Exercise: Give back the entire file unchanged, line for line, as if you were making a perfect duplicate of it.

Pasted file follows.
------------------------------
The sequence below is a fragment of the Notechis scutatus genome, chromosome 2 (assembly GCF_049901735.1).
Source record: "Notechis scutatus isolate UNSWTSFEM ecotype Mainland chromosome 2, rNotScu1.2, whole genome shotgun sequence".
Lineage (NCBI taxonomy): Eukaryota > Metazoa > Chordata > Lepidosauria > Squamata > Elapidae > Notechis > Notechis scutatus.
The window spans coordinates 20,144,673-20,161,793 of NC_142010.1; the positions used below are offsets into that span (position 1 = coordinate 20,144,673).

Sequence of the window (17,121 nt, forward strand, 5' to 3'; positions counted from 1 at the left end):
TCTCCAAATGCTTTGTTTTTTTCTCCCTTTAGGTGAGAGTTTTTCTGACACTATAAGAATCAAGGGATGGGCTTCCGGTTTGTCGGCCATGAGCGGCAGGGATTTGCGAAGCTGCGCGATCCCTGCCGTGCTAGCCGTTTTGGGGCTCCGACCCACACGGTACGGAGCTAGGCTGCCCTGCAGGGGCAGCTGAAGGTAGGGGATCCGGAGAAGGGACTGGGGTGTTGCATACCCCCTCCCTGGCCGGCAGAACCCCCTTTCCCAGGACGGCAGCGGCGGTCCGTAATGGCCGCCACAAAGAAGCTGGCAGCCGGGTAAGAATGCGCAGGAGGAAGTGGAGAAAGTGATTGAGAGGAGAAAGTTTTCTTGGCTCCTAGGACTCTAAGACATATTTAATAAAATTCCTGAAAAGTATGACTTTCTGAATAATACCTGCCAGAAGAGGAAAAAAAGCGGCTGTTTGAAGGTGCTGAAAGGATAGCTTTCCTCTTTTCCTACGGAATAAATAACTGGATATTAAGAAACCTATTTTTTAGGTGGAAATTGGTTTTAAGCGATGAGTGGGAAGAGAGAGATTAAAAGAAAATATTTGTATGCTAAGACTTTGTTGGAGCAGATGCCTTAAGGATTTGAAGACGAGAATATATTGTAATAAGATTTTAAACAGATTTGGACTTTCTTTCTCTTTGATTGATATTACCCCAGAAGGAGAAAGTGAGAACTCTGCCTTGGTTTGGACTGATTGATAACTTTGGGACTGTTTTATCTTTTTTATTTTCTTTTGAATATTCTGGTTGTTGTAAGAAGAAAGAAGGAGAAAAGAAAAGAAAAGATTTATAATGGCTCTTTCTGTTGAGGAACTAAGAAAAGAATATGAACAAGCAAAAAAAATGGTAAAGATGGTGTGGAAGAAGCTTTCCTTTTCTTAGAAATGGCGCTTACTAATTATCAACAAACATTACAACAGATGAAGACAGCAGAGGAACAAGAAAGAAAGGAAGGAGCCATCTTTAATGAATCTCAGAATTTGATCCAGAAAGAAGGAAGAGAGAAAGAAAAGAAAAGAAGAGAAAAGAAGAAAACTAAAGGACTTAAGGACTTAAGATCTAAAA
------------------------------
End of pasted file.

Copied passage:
The sequence below is a fragment of the Notechis scutatus genome, chromosome 2 (assembly GCF_049901735.1).
Source record: "Notechis scutatus isolate UNSWTSFEM ecotype Mainland chromosome 2, rNotScu1.2, whole genome shotgun sequence".
Lineage (NCBI taxonomy): Eukaryota > Metazoa > Chordata > Lepidosauria > Squamata > Elapidae > Notechis > Notechis scutatus.
The window spans coordinates 20,144,673-20,161,793 of NC_142010.1; the positions used below are offsets into that span (position 1 = coordinate 20,144,673).

Sequence of the window (17,121 nt, forward strand, 5' to 3'; positions counted from 1 at the left end):
TCTCCAAATGCTTTGTTTTTTTCTCCCTTTAGGTGAGAGTTTTTCTGACACTATAAGAATCAAGGGATGGGCTTCCGGTTTGTCGGCCATGAGCGGCAGGGATTTGCGAAGCTGCGCGATCCCTGCCGTGCTAGCCGTTTTGGGGCTCCGACCCACACGGTACGGAGCTAGGCTGCCCTGCAGGGGCAGCTGAAGGTAGGGGATCCGGAGAAGGGACTGGGGTGTTGCATACCCCCTCCCTGGCCGGCAGAACCCCCTTTCCCAGGACGGCAGCGGCGGTCCGTAATGGCCGCCACAAAGAAGCTGGCAGCCGGGTAAGAATGCGCAGGAGGAAGTGGAGAAAGTGATTGAGAGGAGAAAGTTTTCTTGGCTCCTAGGACTCTAAGACATATTTAATAAAATTCCTGAAAAGTATGACTTTCTGAATAATACCTGCCAGAAGAGGAAAAAAAGCGGCTGTTTGAAGGTGCTGAAAGGATAGCTTTCCTCTTTTCCTACGGAATAAATAACTGGATATTAAGAAACCTATTTTTTAGGTGGAAATTGGTTTTAAGCGATGAGTGGGAAGAGAGAGATTAAAAGAAAATATTTGTATGCTAAGACTTTGTTGGAGCAGATGCCTTAAGGATTTGAAGACGAGAATATATTGTAATAAGATTTTAAACAGATTTGGACTTTCTTTCTCTTTGATTGATATTACCCCAGAAGGAGAAAGTGAGAACTCTGCCTTGGTTTGGACTGATTGATAACTTTGGGACTGTTTTATCTTTTTTATTTTCTTTTGAATATTCTGGTTGTTGTAAGAAGAAAGAAGGAGAAAAGAAAAGAAAAGATTTATAATGGCTCTTTCTGTTGAGGAACTAAGAAAAGAATATGAACAAGCAAAAAAAATGGTAAAGATGGTGTGGAAGAAGCTTTCCTTTTCTTAGAAATGGCGCTTACTAATTATCAACAAACATTACAACAGATGAAGACAGCAGAGGAACAAGAAAGAAAGGAAGGAGCCATCTTTAATGAATCTCAGAATTTGATCCAGAAAGAAGGAAGAGAGAAAGAAAAGAAAAGAAGAGAAAAGAAGAAAACTAAAGGACTTAAGGACTTAAGATCTAAAA